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Students Weigh Their Grading Options Amid Challenges of Online Learning

Political Science major Meghan Elberti
Political Science major Meghan Elberti chose credit/no credit for her personal finance class. Photo Courtesy of Elberti.

Update: Hunter recently updated its credit/no credit policy for the fall semester.

At the beginning of the semester, Meghan Elberti was ready for her economics class. Although she says that she is not good at math, Elberti took the class for fun and wanted to improve her personal finance skills.

But as this semester went on, the political science major says that some aspects of remote learning impacted her ability to succeed in the course. It was asynchronous, and Elberti struggled to keep track of homework assignments that were posted on a separate website from Blackboard. After learning that she would most likely get a C in the class, she opted for credit/no credit because it was best for her GPA.

“It was not at the same level that my grades usually are and like what my GPA has built itself to be,” the 20-year-old said. “So I just didn’t want it to hurt my overall GPA this semester.”

Like Elberti, other Hunter students are considering credit/no credit grades or withdrawing from classes because they do not want some challenges of remote learning to negatively impact their GPAs and academic record.

Unlike Elberti, accounting major McCoy, who chose to go by her last name over concerns of academic repercussion, opted for credit/no credit because of issues with the professor. She said that online learning in her economics class became more challenging because he did not respond to emails in a timely manner and did not answer certain questions in class. She reached out to the economics department but did not receive much assistance.

“It’s like you’re trying to make room for yourself to progress,” the senior said, adding that distractions at home can already make it hard to focus in class. “But if a professor isn’t willing to help, I’m going to continue to fall behind.”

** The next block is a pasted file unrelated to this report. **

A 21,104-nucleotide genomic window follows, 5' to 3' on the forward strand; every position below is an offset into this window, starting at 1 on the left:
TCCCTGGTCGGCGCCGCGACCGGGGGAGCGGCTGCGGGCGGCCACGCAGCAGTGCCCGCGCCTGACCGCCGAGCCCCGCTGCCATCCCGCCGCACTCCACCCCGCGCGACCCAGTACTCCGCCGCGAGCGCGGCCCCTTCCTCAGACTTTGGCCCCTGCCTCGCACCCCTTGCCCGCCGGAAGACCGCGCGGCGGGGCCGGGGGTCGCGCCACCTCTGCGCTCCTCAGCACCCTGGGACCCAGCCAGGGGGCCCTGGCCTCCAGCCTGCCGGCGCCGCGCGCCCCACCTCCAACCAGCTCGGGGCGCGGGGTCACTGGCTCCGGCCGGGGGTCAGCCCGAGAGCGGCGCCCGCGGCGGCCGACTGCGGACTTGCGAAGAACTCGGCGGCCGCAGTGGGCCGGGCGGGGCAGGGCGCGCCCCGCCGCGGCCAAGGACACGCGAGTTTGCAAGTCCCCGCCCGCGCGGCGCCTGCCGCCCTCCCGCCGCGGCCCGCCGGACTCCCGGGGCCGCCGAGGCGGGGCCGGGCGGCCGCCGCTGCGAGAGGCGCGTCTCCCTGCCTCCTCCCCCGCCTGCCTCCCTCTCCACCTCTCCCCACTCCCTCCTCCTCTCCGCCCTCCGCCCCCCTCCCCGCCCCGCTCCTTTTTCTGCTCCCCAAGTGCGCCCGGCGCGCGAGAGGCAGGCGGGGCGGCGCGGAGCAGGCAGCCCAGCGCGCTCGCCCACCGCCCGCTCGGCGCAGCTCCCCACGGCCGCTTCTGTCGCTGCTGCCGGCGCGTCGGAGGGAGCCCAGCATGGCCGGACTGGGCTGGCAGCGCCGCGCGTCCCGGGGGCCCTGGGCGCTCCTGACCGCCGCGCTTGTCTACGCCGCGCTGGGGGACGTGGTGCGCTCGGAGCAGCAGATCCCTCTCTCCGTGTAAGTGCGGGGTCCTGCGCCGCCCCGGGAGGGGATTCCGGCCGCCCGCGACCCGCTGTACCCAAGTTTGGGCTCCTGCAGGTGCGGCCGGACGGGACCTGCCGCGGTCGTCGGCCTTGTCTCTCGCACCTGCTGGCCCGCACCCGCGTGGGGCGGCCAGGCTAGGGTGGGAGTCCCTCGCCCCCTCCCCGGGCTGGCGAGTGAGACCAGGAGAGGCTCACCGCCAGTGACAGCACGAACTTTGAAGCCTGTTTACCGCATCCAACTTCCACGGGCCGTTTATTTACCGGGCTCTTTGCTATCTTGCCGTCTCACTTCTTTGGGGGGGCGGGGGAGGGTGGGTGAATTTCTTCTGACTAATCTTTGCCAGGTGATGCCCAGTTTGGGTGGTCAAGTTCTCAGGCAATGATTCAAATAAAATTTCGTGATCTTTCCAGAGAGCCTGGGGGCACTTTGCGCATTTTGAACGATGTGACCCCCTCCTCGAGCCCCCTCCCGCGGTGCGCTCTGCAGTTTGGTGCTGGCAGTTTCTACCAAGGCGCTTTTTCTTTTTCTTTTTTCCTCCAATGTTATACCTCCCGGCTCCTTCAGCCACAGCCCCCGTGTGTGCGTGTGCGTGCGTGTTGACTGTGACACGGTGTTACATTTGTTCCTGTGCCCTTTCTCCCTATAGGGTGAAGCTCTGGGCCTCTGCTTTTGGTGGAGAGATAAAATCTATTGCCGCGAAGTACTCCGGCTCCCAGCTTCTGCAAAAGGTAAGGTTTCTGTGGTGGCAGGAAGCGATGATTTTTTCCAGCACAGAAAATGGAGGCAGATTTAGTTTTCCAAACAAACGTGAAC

Because of the pandemic, CUNY enacted a flexible policy that gave students 20 business days after receiving their spring semester final grades to opt for credit/no credit. Now that CUNY went back to pre-pandemic rules, students had to make the decision well ahead of receiving their final grades. With Hunter’s November 25 deadline, McCoy’s decision-making process became more frustrating.

“I wish they would do the same policy from last semester because it was such a relief to know that we could decide our grade,” she said. “I could see my grades and know how I want to help myself and my GPA.”

In advance of the due date for credit/no credit, CUNY students circulated two petitions requesting that CUNY reconsider the policy changes and create an alternative. One has received over 12,000 signatures, while the other has over 700.

One of the change petitions that CUNY students signed and circulated, in hopes that CUNY would offer another credit/no credit alternative, like they did last semester.
One of the change petitions that CUNY students signed and circulated, in hopes that CUNY would offer another credit/no credit alternative, like they did last semester.

Aside from using credit/no credit, other students are withdrawing from courses.

As a student at LaGuardia Community College when learning was in-person, Yu Zhang had no trouble understanding her professors, participating in group discussions and turning in assignments on-time. When she started a completely online semester at Hunter this fall, she officially withdrew from a journalism course because it was hard to follow along with the professor during class and she could not keep up with all the assignments.

Although she used a translator for that class because English is not her first language and she was taking four other classes, Zhang says that remote learning was the primary reason that things changed.

“I think the main issue is studying online,” the transfer student said, “It’s not as good as in-person. It’s had a big impact on my academic life.”

Prior to the pandemic, CUNY students had until the third week of classes to withdraw from courses with a grade of “W” that would not affect their GPA. After temporarily extending this deadline for the spring semester and noticing a decrease in withdrawal rates and the resulting administrative work, CUNY made this extension permanent for all future semesters.

While some students are taking advantage of other grading options, not all students are doing so.

Hannah Joseph, who did not choose credit/no credit.
Political Science major Hannah Joseph considered credit/no credit because she did not want a low grade to appear on her transcript and bring down her GPA. Photo courtesy of Joseph.

Senior Hannah Joseph worried about her law and morality class grade because she could not ask clarifying questions and interact in class discussions as easily as she would in-person. Still, the political science major did not opt for credit/no credit partially because she learned that she was doing better than she thought.

“I thought I would have to use it but then I ended up doing fine,” she said, referring to the grade she received on her midterm. “So maybe it is the fear of getting a bad grade or of overthinking it but it ended up being okay.”

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